CN: How do you balance photography, film, design?

Íria Marina: LOL do I? I just do. I am meticulous in planning, I am never late and I deliver, I do not sleep unless it is all complete. Well unless client is happy, that is what I am known for; delivering quality, and on time so people trust me and pay.  Well my mother is an accountant and my father a lawyer. I grew up in a boarding school, time, quality and excellent results were my motto growing up. Easy to follow if it is part of who you are. That's where I differ being a natural born creative for a family and system that wasn't, results in a product like me.

90's Project

CN: Let's talk about your 90's project, How did that come about?

Íria Marina: Well being back in Mozambique, I was curious about my family actually. They are now so disconnected; it is a weird concept from how I grew up. I wanted to send them a message. I wanted them to realise what they had lost. So I was curious to find out what happened to the connection, the consequences. So I created a way to reminisce. Not sure it worked, but at least I tried.


CN: Connection points amaze me. How has the work been received?

Íria Marina: Incredible, I did it for myself, but yet it is bigger than me. It is a process I cannot describe. I didn’t set out for this to happen, all I wanted was self fulfilment, but it isn't just about me. Even having a conversation with a client, it is not just business, it is guidance, teaching, learning, give and take, a lifestyle.

CN: Isn't it strange how we create for ourselves and the world receives and now we have to let go?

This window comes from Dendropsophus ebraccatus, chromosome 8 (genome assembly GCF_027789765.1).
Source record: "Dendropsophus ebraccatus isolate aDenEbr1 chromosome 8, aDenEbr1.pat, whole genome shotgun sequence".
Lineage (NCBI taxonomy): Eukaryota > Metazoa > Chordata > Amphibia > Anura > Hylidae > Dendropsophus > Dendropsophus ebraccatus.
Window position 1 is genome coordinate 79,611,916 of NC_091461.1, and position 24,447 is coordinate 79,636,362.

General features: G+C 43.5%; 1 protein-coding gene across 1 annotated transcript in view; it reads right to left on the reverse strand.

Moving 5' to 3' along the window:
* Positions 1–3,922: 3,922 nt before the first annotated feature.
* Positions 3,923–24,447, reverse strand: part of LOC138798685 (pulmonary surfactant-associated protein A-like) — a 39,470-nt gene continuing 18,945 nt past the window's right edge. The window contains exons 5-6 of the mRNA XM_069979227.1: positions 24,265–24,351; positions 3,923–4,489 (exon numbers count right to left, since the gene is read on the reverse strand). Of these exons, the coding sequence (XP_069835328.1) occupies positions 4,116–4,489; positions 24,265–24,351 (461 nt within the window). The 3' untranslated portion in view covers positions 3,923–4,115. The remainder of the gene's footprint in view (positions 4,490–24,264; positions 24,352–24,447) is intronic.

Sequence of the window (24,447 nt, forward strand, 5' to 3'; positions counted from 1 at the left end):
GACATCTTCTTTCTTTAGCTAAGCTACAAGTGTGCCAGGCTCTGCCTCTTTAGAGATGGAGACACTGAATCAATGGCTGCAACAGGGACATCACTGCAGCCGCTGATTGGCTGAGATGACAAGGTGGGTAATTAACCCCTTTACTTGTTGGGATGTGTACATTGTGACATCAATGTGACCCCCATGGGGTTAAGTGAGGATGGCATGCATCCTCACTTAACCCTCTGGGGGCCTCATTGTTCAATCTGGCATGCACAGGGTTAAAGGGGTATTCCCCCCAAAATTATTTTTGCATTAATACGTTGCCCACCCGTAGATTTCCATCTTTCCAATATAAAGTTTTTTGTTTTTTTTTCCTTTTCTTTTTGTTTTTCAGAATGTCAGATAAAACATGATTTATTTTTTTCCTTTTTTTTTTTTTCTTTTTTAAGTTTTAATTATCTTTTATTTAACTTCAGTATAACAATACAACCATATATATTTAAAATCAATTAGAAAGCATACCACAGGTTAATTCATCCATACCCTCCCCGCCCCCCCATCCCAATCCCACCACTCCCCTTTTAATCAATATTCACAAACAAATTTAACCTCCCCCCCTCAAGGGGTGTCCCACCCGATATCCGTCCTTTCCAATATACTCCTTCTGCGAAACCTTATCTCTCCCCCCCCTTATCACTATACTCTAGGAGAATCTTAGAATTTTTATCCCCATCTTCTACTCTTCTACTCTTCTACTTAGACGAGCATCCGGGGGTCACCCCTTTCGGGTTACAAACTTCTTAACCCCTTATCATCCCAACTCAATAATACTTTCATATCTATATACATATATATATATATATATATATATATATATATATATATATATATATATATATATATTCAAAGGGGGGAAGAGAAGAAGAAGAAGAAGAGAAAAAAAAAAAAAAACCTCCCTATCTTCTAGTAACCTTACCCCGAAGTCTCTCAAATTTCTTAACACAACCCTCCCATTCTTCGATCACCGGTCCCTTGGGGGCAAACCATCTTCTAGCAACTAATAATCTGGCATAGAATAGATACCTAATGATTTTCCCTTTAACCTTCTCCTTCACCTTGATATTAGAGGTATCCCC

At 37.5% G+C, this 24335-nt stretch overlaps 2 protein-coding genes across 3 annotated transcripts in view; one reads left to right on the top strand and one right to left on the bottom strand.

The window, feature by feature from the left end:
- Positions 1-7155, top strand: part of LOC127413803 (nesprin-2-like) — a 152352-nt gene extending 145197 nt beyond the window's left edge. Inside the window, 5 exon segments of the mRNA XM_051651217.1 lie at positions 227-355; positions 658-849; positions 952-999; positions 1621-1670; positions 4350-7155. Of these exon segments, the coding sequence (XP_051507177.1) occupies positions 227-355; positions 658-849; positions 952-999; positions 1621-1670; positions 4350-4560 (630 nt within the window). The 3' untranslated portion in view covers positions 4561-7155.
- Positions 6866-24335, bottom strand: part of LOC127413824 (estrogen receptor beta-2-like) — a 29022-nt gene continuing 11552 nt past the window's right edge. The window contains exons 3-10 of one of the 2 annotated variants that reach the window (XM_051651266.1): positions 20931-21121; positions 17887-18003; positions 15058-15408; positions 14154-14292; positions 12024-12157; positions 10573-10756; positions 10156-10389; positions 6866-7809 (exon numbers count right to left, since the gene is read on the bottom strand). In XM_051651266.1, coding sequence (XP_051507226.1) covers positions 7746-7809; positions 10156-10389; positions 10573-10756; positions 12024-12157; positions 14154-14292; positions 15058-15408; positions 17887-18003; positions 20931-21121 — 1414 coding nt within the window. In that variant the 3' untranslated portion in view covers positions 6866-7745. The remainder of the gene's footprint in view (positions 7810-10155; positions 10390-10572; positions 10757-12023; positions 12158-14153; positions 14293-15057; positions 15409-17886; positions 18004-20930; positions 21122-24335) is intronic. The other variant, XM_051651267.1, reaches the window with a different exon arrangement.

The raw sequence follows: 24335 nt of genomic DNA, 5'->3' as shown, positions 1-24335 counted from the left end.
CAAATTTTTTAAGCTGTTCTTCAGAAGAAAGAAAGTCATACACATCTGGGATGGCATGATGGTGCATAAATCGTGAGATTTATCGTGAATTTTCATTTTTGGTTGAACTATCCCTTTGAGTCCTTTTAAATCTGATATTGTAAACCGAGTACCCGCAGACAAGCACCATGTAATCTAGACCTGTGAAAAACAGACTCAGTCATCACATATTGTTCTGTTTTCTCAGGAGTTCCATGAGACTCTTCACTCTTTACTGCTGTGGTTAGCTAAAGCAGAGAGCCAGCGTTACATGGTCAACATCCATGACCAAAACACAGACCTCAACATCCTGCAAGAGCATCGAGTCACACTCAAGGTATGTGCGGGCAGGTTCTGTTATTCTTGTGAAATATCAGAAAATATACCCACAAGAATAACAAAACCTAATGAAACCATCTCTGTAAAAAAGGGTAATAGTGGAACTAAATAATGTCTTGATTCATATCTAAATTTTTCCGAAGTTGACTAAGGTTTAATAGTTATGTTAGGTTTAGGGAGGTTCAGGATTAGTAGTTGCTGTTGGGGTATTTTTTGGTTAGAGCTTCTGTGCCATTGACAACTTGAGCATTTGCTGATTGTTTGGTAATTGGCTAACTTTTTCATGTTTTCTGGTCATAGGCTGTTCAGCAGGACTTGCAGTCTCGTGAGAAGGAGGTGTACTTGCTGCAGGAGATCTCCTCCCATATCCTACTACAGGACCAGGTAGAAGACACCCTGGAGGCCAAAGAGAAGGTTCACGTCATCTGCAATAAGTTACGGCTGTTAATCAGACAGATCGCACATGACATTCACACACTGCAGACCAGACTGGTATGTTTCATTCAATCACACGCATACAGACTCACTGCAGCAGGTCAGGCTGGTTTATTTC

Íria Marina: Indeed, pressure but I have decided, that my story is the key. It is the connection.

I photographed about 100 women as part of @lionessesofafrica Lean Breakfast Maputo at the incubator ‍in .standardbankmaputo

CN: Very important! Whats the creative community like in your city?

Íria Marina: It is a process, it is undervalued, doubtful and growing but no belief yet lack there of knowledge, it will take time for them to believe in us but it is getting there.

CN: You participated in the panel on for #CreativeHustles - A Moving Image alongside Peter Gudo and Shola Amoo that we did in partnership wtih British Council Mozambique, what were some of the key insights from there in terms of the state of the creative community?

Íria Marina: Well I learned the lack of blogging knowledge and festival participation and much more, together with the knowledge Shola brought, we tried to instill it into the participants and of course myself.

CN: How important has collaboration in your journey?